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Bible Commentaries

Sutcliffe's Commentary on the Old and New Testaments

Job 28

 

 

Verses 1-28

Job 28:2. Brass is molten, melted out of ores of zinc, lapis calaminaris, light perforated ores, found on Mendip hills in Somerset, Derbyshire, and other places.

Job 28:4. The flood breaketh out from the inhabitant. Rumpit alveum de cum pede montis; words equivalent to the text of Moses. “The fountains of the great deep were broken up.” Numerous are the proofs which the book of Job exhibits, that he and Moses, the prince of Hebrew prophets, derived knowledge from the same traditions.

Job 28:5-6. As for the earth, out of it cometh bread. E terra exit panis. “From the earth proceeds bread, and subterranean fire is, as it were, scattered beneath.”—Sapphires: see on Exodus 28:19, where gems are described.—It hath dust of gold. The districts of gold ore run out in strata to vast extent, one or two feet thick, where particles of gold abound; and from those veins, the particles are washed into the beds of rivers. Sometimes the miner meets with small masses of native gold. Job says of those districts, “the glebes are gold itself.”

Job 28:7. There is a path, of subterranean ranges of caverns, which communicate with one another throughout the whole earth, and preserve it from explosions. Here rivers flow, and lakes are formed, unseen by the vulture’s eye.

Job 28:9. He putteth forth his hand, and toucheth the rock, and makes bare the flinty rocks. The diluvian tides washed and made bare our craggy hills and contour cliffs; and where the seas could enter the craters of volcanoes, the mountains burst from their base. John Whitehurst says of the Derbyshire strata, “In the neighbourhood of Ecton, Wetton, Dovedale, Ilam, and Swithamly, the strata lie in the utmost confusion and disorder: they are broken, dislocated, and thrown into every possible direction.”

Job 28:11. He bindeth the floods, by the laws of gravity, which regulate the tides: an unusual high tide is occasioned by a strong wind, and a violent tempest.

Job 28:16. The gold of Ophir. Job in this and the following verses, uses various terms for gold to designate the metal, and the vessels made of gold. Ophir signifies southern Africa. 1 Kings 9:28.

Job 28:18. No mention shall be made of corals or of pearls. Not a word of all this in the Hebrew! Literally, Ramoth and Gabisch shall not be named. They are understood to be two hills where gems were found. So is the Chaldaic, collis eminens, high or eminent hills. The Gothic import of the word is very similar; our fathers gave the name of Ramshead, to the high hill east of Plymouth harbour.

REFLECTIONS.

This chapter surpasses all ancient records in an extensive encomium on natural history. It proves that Job, and the astronomical patriarchs, were attentive students of nature, and not ignorant of works of art. Their knowledge of minerals and of metals was exquisite. Zoology they had largely studied. The roaring of the lion, the soaring of the eagle, the solitary pelican, the careless ostrich, are cited in the correctest characters. Their knowledge, it is true, was local and circumscribed; and they were unacquainted with Grecian names and literature, which the world has adopted. Yet their proficiency, could it have found literary records, would prove that they possessed in a very high degree all the elements of useful knowledge.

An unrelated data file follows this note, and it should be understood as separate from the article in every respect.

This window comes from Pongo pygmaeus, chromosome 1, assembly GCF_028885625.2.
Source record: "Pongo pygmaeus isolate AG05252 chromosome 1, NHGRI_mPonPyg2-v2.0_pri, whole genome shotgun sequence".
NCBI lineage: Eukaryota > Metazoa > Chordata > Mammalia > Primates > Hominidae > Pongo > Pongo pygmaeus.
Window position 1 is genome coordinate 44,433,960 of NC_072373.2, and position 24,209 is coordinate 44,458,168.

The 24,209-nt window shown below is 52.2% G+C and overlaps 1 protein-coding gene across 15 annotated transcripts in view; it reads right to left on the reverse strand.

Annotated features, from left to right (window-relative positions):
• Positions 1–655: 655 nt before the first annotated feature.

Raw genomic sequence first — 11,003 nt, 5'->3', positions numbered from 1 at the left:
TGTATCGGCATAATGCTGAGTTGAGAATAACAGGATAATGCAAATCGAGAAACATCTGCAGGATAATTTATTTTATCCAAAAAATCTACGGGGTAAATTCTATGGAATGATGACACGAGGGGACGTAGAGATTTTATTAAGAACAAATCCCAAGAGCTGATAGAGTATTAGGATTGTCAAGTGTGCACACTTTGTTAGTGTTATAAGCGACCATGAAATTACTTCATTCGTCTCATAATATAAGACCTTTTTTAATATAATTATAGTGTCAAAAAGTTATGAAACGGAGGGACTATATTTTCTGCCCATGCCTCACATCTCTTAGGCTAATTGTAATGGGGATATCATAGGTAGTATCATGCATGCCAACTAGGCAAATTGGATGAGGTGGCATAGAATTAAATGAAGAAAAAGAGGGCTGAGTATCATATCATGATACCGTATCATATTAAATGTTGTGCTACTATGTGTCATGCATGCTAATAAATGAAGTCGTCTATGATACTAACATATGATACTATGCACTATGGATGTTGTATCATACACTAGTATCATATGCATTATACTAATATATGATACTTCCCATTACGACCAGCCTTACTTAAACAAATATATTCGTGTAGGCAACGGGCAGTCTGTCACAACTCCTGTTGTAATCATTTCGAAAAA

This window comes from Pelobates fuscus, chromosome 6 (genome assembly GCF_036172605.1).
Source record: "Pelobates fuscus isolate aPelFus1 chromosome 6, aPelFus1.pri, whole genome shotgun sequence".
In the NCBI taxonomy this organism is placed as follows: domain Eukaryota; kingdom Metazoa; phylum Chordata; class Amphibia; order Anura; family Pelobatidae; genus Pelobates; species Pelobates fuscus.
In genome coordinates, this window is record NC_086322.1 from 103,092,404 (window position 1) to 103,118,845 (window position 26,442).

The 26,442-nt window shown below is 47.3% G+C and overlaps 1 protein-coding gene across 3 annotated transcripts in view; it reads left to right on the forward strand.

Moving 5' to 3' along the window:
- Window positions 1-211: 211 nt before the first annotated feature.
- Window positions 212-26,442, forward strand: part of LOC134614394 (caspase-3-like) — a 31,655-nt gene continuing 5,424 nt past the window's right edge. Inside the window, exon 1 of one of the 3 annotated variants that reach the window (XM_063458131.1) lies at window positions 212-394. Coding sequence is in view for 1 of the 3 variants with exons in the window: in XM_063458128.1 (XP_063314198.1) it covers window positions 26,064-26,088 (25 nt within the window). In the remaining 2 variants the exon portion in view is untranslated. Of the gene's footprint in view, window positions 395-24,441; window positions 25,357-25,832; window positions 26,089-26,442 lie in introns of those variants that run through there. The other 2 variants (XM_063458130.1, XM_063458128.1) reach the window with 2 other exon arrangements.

In mining they had made a daring progress. They discovered the cavernous ranges which run through all the mountains, and ventilate the earth. They knew that rivers and lakes were formed there, and which open their springs in the depths of the sea. These are the recesses of nature which the vulture’s eye had not seen, and where the bolder lion had not dared to make his lair.

They understood the two grand principles, which reign throughout the whole kingdom of nature; the acids, which decompose, which oxidize and waste all the less pure metals, and which tarnish the purer gold and silver. They equally understood the alkalies, which crystalize the rocks, form an infinitude of gems in the cavities of granite, of limestone, &c.

They knew more, and better still. They knew how to grind those gems, and how to set those formed by nature in ouches of gold, so as to make them designate moral virtues, and instruct mankind in that wisdom which is above the value of rubies. They knew how to improve the study of nature, so as to become acquainted with the God of nature, whom to know is life and peace. Thus the fear of the Lord is wisdom, and the knowledge of the holy is understanding. Proverbs 3:13.

 


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Bibliography Information
Sutcliffe, Joseph. "Commentary on Job 28:4". Sutcliffe's Commentary on the Old and New Testaments. http://odl.studylight.org/commentaries/jsc/job-28.html. 1835.

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